ScienceScope

Science  05 Jan 2001:
Vol. 291, Issue 5501, pp. 25
  1. Decisions, Decisions

    The incoming George W. Bush Administration has many R&D-related choices to make, including picking a White House science adviser and deciding biomedical research policy. At the National Institutes of Health (NIH), observers are wondering what the selection of Wisconsin Governor Tommy Thompson (right) to head the Department of Health and Human Services will mean for research using stem cells derived from human embryos. Last August, the Bush campaign criticized NIH's plan to fund such work, but Thompson's appointment has cheered some scientists. Although antiabortion groups that oppose stem cell funding consider Thompson an ally, he has praised groundbreaking stem cell work by scientists in his home state.

    Antiabortion politics could also complicate the selection of a new NIH director, prompting some observers to recall a similarly prolonged hunt during the last Bush presidency. Whoever succeeds Harold Varmus, who left 13 months ago, will have to satisfy both conservatives and moderates. Also look for new heads at two institutes—eye and neurological disorders—and at the Office of AIDS Research.

    At the National Park Service, Bush has pledged to undo a Clinton-era shift that sent the agency's 100 research scientists to the U.S. Geological Survey. Bush wants to return them to shore up protection for park resources.

  2. Pay Hikes

    Look for the National Science Foundation (NSF) to propose higher stipends for graduate students and postdocs in its 2002 budget request, due out early this year. NSF officials calculate that it will take $52.4 million to raise postdoc pay under research grants to $40,000, a 45% hike, and another $30 million to boost grad student stipends from $18,000 to $25,000.

    Director Rita Colwell is also hoping to launch a math initiative in 2002 that would triple or quadruple the division's current $130 million budget over 5 years. NSF is also searching for a catchy name for a social science initiative that it hopes to begin in 2003. “It's got to have ‘human’ in it, be short, and include the idea of technological change,” says NSF's Norm Bradburn.

  3. Defining Animals

    Biomedical science backers and animal-welfare groups are preparing for a congressional scuffle over research rodents. Last year, the U.S. Department of Agriculture moved to regulate the use of laboratory rats, mice, and birds, which constitute 95% of all research animals, after activists won a lawsuit. But Congress temporarily blocked the rules at the behest of some research groups, who said regulation would be too expensive (Science, 13 October 2000, p. 243). Animal-welfare groups are mobilizing against a push to permanently block the rules. Predicts one congressional aide: “The fur is going to fly.”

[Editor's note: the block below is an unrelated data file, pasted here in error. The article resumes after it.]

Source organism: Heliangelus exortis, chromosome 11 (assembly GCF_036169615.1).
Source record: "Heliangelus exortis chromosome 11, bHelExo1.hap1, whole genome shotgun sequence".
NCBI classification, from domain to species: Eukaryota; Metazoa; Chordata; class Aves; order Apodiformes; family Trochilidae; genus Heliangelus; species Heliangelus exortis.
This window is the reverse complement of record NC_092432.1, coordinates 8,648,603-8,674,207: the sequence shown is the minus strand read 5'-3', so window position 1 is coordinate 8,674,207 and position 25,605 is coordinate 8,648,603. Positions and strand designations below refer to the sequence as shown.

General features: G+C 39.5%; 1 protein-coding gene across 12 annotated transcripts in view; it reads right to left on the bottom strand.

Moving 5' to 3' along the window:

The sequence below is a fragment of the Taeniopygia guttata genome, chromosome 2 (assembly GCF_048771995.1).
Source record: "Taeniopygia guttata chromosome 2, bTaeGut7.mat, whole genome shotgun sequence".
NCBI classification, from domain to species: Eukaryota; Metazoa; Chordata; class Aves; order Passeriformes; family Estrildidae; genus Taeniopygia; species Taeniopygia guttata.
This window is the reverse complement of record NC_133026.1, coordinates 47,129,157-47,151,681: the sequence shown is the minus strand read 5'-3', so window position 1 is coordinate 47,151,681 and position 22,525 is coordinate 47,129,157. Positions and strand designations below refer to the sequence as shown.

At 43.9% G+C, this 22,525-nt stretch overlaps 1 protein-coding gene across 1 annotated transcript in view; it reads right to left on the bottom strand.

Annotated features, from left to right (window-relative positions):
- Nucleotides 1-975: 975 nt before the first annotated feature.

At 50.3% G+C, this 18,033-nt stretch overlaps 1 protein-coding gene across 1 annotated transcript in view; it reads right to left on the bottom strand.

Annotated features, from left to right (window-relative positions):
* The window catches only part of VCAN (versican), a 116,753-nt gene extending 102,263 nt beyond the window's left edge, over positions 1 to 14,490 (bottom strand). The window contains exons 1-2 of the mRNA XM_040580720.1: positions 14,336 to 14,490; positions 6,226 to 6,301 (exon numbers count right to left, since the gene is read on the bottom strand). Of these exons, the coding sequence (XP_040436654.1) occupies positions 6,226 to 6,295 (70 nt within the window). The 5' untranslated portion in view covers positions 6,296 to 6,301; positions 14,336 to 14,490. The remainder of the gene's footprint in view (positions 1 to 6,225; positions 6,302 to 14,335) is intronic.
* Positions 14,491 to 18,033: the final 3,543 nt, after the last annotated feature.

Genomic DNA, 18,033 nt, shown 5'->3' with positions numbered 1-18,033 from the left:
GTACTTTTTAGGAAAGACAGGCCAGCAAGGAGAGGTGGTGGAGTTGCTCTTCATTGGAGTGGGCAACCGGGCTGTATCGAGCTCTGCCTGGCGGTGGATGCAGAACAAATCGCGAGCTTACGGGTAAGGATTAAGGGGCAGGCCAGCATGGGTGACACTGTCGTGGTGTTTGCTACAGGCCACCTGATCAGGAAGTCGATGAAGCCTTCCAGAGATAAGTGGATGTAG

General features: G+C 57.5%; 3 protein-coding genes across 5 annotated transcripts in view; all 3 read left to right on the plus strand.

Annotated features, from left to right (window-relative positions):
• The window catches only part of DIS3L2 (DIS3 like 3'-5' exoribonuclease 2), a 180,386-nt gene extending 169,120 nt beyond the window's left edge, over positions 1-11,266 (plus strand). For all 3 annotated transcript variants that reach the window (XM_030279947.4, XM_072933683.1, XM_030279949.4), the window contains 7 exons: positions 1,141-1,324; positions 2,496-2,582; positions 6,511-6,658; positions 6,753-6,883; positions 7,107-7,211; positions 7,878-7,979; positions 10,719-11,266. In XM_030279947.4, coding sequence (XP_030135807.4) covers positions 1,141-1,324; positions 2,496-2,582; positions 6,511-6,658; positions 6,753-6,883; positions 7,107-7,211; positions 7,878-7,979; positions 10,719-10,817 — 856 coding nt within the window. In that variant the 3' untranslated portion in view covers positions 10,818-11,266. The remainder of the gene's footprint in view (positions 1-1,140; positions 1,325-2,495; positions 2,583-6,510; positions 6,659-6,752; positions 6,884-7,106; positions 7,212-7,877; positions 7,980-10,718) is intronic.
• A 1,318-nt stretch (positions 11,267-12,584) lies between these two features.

4. Help Wanted

    France is looking for a new director of research. The main man behind the scenes at the French research ministry, geophysicist Vincent Courtillot, says he plans to quit soon. In a note to his staff, Courtillot explained that after nearly 4 years of “passion, joy, and stress,” it was time to return to his Paris laboratory at the Institute of the Physics of the Globe.

  5. Forecast: Cloudy

    More fights over food and climate are coming. Last month, an expert panel formed by the European Union and the U.S. recommended stricter regulation of genetically modified (GM) foods, and its report could help make GM food safety reviews mandatory, rather than voluntary, at the U.S. Food and Drug Administration. The group also urged labeling GM foods, but it's unlikely the Bush Administration will go along. Still, market forces may rule: Already, some U.S. grain processors are separating crops so they can sell non-GM products in Europe.

    Meanwhile, the new Administration is also unlikely to support international efforts to put teeth into the Kyoto global warming treaty. Negotiations collapsed last year after the U.S. objected to demands by European nations to stiffen emissions-trading requirements.

  6. Boosting Science

    In Japan, science planners will launch a drive to raise government R&D spending from 0.7% of gross domestic product to 1%. The increase, which an advisory group calculates would cost about $218 billion over 5 years, would bring Japan's public-sector spending more in line with that of the U.S. and Europe, says Hiroo Imura, a key government science adviser. The target has not been formally adopted by the government, says Imura, “but we're hopeful.”

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